A Better Dividend ETF?

There are several exchange traded funds (ETFs) that invest in companies that yield a dividend. The ones most people are familiar with are discussed in a previous dividend ETF post. But now there is an alternative that deserves closer inspection given that it is straying from what most would could traditional.

Claymore Securities (now Guggenheim Investments) recently filed a prospectus for the an ETF that tracks the Zacks Yield Hog Portfolio with the express intent to beat the Dow Jones US Select Dividend Index. The Yield Hog index includes US stocks and ADRs that pay dividends, as well as REITs, master limited partnerships, closed-end funds and traditional preferred stocks. These last items, REITs, MLPs, and CEFs are what typical dividend ETFs don't include.

Zacks uses a rules-based quantitative ranking methodology to select 125 to 150 securities to assemble the Yield Hog index. In terms of percentages of holdings, 50% are dividend-paying common stocks; closed-end funds are limited to 10% of the portfolio; Master limited partnerships make up no more than 25%, with the rest of the investment type (ADRs, REITs and preferred stock) other than U.S. common stock limited to a 20% maximum per investment type.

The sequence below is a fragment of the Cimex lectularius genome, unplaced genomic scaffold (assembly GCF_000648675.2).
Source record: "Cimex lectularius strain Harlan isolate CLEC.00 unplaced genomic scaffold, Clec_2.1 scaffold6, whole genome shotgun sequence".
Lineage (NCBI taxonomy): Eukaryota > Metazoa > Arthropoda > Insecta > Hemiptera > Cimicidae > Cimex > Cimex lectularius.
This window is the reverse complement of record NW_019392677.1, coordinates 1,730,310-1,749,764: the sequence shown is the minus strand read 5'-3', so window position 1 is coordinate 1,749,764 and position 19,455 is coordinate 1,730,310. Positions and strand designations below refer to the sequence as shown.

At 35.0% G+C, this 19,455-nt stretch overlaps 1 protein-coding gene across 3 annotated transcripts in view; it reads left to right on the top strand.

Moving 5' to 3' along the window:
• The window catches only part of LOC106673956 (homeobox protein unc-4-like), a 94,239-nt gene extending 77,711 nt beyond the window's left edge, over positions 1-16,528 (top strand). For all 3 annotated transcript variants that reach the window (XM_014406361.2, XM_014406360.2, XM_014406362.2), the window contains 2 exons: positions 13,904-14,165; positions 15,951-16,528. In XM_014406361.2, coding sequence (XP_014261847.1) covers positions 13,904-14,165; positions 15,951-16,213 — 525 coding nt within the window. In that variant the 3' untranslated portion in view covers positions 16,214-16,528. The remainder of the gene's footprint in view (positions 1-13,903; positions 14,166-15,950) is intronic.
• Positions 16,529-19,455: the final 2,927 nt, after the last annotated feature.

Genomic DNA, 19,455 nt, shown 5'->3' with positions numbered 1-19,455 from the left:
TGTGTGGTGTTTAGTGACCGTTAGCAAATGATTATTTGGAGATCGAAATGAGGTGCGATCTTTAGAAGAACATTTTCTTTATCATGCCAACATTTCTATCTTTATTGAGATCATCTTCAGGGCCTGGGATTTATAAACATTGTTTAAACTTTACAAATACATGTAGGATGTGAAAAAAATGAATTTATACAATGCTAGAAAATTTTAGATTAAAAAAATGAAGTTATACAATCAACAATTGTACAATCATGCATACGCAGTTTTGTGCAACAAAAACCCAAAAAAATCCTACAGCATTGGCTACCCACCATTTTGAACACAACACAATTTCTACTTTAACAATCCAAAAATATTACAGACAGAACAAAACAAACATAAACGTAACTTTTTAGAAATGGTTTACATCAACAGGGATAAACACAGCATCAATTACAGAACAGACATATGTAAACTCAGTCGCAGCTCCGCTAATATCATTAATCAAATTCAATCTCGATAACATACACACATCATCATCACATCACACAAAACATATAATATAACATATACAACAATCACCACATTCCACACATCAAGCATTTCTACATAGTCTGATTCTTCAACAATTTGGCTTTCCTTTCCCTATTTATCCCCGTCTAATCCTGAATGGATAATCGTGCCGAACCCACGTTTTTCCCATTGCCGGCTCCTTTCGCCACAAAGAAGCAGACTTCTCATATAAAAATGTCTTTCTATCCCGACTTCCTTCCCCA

The yield for this offering from Claymore is expected to be around the 5% mark given the mix described above. Of course without appreciation in value of the holdings, this isn't much better than what one could get from a high-yield savings account. Mind you, the make-up of this ETF has the potential to result in a holding that has little correlation to the US stock market.

There's a good article (a source for some of the above commentary) that mentions this new ETF along with several others from Claymore.

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  1. Thank you for your response. I know most of them but my problem is how to find out which of them is dividends growth compare to only dividend payers because all of them are dividend payers anyway.
    I thing their portfolio decide which is dividend payer only and which is dividend payer with faster dividend growth. But how to find out which portfolio is dividend growth which one is not?

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    Finding dividend ETFs isn't too hard. Many of the big name ETF providers have at least one including Barclays and PowerShares. PowerShares' offerings are more actively managed.

    Finding ones that are growing dividends is going to be more difficult since most dividend ETFs have only been around for a short period of time and hence have no history.

  3. How about dividend paying ETFs? Which are high dividend payers, which are growing dividends? How you can find out which are high payers and which are growing dividends.

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